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“Its sheer capacity for repelling the viewer is almost immeasurable”: How Alice Cooper, Ringo Starr, Keith Moon and Mae West found themselves in one of the worst movies ever made

What happened when three members of celebrity drinking club The Hollywood Vampires ended up in a film that “affronts everything that human civilisation stands for”



As far as flimsy plots go, the plot of Daniel Briggs’ 1978 farce Sextette might just be the flimsiest. Based on a play written by Hollywood legend Mae West in the 1920s, it starred the then-octogenarian actress as a world-famous movie star whose attempts to consummate her sixth marriage are thwarted by numerous “hilarious” interruptions. Citizen Kane, it is not.

Joining the 87-year-old West in the cast are future James Bond actor Timothy Dalton (then just 32 years old) alongside film icons Tony Curtis and George Hamilton, while several members of the infamous celebrity drinking club The Hollywood Vampires are cast in supporting roles. Club founder Alice Cooper appears as a singing waiter, The Who’s Keith Moon is a fashion designer, and Beatles legend Ringo Starr features as Lazlo Karolny, a fictitious European film director.   

It was a disaster. The film’s budget climbed towards the $8 million mark, but it made just $50,000 at the box office after the producers struggled to find anyone crazy enough to distribute what was very clearly a prime turkey. The acting was wooden, the dialogue risible, the plot preposterous. Rumours on the set suggested that West was actually senile, her lines fed through an earpiece.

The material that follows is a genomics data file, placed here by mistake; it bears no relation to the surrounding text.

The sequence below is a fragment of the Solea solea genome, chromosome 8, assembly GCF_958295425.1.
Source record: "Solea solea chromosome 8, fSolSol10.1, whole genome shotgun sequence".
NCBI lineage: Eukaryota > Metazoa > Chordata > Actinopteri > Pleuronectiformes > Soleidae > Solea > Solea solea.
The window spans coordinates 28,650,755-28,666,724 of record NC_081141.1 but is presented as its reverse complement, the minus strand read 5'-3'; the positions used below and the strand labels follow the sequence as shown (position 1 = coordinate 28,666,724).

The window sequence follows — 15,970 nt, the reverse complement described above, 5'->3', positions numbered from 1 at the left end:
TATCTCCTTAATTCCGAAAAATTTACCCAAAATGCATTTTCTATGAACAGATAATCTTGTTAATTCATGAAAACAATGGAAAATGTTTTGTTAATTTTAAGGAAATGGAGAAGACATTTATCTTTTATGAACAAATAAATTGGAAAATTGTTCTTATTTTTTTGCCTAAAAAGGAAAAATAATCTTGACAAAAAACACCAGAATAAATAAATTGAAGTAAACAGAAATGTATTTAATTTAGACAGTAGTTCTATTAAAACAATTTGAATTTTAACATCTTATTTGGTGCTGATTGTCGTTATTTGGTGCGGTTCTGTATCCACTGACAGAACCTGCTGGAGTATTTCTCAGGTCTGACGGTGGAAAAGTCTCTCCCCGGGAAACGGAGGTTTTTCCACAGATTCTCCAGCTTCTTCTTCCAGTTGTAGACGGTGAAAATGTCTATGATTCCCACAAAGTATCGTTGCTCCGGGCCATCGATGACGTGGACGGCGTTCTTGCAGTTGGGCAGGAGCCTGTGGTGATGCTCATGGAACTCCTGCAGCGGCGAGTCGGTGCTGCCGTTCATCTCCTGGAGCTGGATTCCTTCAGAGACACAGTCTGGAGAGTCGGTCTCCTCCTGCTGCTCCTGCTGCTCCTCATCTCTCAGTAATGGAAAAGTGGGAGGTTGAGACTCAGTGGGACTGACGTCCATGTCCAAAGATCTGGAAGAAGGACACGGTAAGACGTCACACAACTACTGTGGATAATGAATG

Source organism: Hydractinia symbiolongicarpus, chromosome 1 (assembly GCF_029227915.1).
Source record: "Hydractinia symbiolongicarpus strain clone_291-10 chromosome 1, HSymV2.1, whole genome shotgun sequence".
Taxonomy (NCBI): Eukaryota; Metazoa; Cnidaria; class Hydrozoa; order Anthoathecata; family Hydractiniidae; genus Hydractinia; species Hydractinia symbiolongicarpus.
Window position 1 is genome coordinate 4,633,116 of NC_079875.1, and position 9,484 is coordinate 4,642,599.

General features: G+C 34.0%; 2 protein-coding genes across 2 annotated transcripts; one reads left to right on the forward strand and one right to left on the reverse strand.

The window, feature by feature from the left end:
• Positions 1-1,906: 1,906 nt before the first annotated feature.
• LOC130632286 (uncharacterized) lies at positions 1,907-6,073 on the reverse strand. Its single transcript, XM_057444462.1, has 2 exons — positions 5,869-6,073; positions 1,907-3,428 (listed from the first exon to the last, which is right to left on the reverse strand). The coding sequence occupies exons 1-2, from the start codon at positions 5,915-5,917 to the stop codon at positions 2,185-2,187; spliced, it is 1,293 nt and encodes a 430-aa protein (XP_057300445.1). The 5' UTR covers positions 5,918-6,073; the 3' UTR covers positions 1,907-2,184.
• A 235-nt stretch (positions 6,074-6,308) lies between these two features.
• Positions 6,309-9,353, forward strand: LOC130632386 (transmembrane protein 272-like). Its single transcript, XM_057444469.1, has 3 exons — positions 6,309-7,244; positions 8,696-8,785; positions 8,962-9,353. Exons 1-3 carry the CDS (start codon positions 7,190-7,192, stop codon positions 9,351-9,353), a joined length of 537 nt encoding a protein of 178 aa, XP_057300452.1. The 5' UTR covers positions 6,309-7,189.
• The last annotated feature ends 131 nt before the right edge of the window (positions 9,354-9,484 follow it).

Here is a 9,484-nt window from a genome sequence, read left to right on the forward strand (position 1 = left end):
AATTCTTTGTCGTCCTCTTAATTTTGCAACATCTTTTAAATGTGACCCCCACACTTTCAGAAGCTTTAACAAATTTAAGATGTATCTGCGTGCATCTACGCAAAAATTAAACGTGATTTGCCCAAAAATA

The critics hated it. The New York Times called Sextette “a disorienting freak show.” Variety described it as “cruel, unnecessary and mostly unfunny.” The AV Club thought it was a “slow-motion trainwreck.” Writing in the New York News, critic Rex Reid called the film, “a total, unbearable bomb, more like a training film for retired French whores than anything else.”

“Its sheer capacity for repelling the viewer is almost immeasurable,” wrote film website Jabootu, in an eviscerating review that stretched to nearly 11,000 words. “Even the layman will quickly perceive how having the octogenarian Mae West toss out sexually oriented japes affronts everything that human civilisation stands for.”

If there was an up side, it was that the musicians enjoyed the experience. Alice Cooper recorded the piano ballad No Time for Tears for his scene, but it was rejected by West, who insisted her character would never cry over a man. Instead, he performed the frisky rock-disco song Next, Next at the piano, as a disorientated-looking West wandered in and out of frame and dancers whirled in something approaching unison. He’s clearly having fun. 

“Of course, it was just horrible,” Cooper told Classic Rock. “But it didn’t matter, I did a song with Mae West.”

Cooper was also propositioned by the star, who had become famous decades earlier for her sexual independence.

“Did she come on to me? You bet she did,” Cooper told us. “But then I found out she came on to everybody, you know? We ended one of our scenes, and Mae whispered to me: ‘Why don’t you come on back to my trailer?’ I said: ‘Because you’re 86 years old and I’m not sure if you’re a woman or not!’ But if I hadn’t have been married I would’ve gone. Definitely. Just for the experience.”

Ringo Starr had a similar story to tell.

“Mae was a terrible flirt,” he told World Entertainment News Network.”She tried it on me twice. I didn’t mind really. She said she was 85, her maid said she was 87, and George Raft, who appeared with us in the film, said she was more likely to be 94. I’d like to know what she was on because I tell you she looked bloody fantastic.”